12 Sep 2014

Fans warned about not buying official RWC tickets

12:50 pm on 12 September 2014

With tickets for next year's rugby World Cup in England going on sale, fans have been warned to buy them through official channels or risk being refused entry to matches.

IRB boss Bernard Lapasset

IRB boss Bernard Lapasset Photo: PHOTOSPORT

Up to a million tickets go on sale Friday night New Zealand time, though 300,000 have already been sold via rugby clubs, and fans have until September 29th to apply.

However, with demand for tickets in Britain expected to be second only to the London 2012 Olympics, there is a growing fear that organised touts could hijack the process.

Unlike the ticketing system for the London Olympics, in which the government introduced legislation banning the unauthorised resale of tickets, the International Rugby Board (IRB) did not apply for the same conditions.

England Rugby 2015 subsequently failed to persuade the government to make touting of World Cup tickets illegal and are hoping that their terms and conditions that forbid anyone buying a ticket from an unauthorised outlet will dampen the market.

In a bid to deter touts, ticket agency Ticketmaster has implemented software that can detect multiple applications but officials accept that they face a difficult battle against increasingly sophisticated operators.

"Fans should only buy through official sources," said England Rugby 2015 communications director Joanna Manning-Cooper, who experienced the benefit of legal protection during her time with the London 2012 Olympics organising committee.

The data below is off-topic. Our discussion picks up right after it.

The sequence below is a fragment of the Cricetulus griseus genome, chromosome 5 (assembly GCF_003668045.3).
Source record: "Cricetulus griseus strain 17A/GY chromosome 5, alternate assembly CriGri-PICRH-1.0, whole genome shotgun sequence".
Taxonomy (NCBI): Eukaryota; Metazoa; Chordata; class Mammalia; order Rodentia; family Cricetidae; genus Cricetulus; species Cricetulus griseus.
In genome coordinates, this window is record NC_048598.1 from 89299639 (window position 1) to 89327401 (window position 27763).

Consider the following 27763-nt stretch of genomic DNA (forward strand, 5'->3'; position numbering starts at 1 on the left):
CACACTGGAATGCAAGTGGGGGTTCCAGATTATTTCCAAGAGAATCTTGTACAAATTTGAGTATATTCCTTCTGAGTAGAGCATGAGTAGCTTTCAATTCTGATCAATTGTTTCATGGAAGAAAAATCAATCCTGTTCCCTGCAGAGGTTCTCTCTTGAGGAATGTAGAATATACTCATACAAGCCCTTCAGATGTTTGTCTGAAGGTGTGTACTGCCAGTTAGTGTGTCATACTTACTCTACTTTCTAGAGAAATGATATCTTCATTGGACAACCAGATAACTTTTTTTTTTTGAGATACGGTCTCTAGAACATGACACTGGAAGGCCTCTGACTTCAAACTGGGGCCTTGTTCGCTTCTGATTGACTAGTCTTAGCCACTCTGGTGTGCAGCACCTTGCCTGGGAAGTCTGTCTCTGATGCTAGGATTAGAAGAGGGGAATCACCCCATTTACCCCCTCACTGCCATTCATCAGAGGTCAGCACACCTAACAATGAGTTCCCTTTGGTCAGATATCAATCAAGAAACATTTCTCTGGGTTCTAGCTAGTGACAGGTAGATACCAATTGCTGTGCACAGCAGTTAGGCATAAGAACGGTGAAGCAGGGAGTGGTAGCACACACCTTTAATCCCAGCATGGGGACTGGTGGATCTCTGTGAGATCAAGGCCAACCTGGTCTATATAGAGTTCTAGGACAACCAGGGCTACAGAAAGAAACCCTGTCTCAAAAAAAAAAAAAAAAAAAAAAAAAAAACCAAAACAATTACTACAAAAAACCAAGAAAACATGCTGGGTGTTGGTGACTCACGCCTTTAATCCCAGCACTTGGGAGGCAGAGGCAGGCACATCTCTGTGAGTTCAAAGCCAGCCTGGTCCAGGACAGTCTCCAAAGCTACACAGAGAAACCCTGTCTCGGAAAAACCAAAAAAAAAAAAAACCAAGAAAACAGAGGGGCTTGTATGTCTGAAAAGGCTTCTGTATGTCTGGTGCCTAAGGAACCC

"We are doing everything we can to make sure tickets get into the hands of fans who want to come to the tournament, and not to touts who simply want to sell them on at a profit."

The tournament has to raise $NZ 500 million from tickets and organisers have implemented a wide range of prices.

Prices range from $NZ 30 for the lesser group games - with children's tickets from $NZ 14 - to $NZ 1400 for the most expensive seats at the final at Twickenham on October 31st.

The 20 participating countries will play across England and Wales with Wembley, the Millennium Stadium, Elland Road, Villa Park and London's Olympic Stadium among the venues being used.

The tournament begins on September 18th next year when England play Fiji at Twickenham.

England's pool games against Australia and Wales are likely to be oversubscribed many times over, despite a top price of $NZ 600, and will be decided by a ballot.

However, with tickets for matches such as Samoa v United States starting at $NZ 30, organisers claim there is ample opportunity for fans to see some live action.

Champions New Zealand, who beat France 8-7 in the final in Auckland in 2011, begin their defence against Argentina at Wembley on September 20th.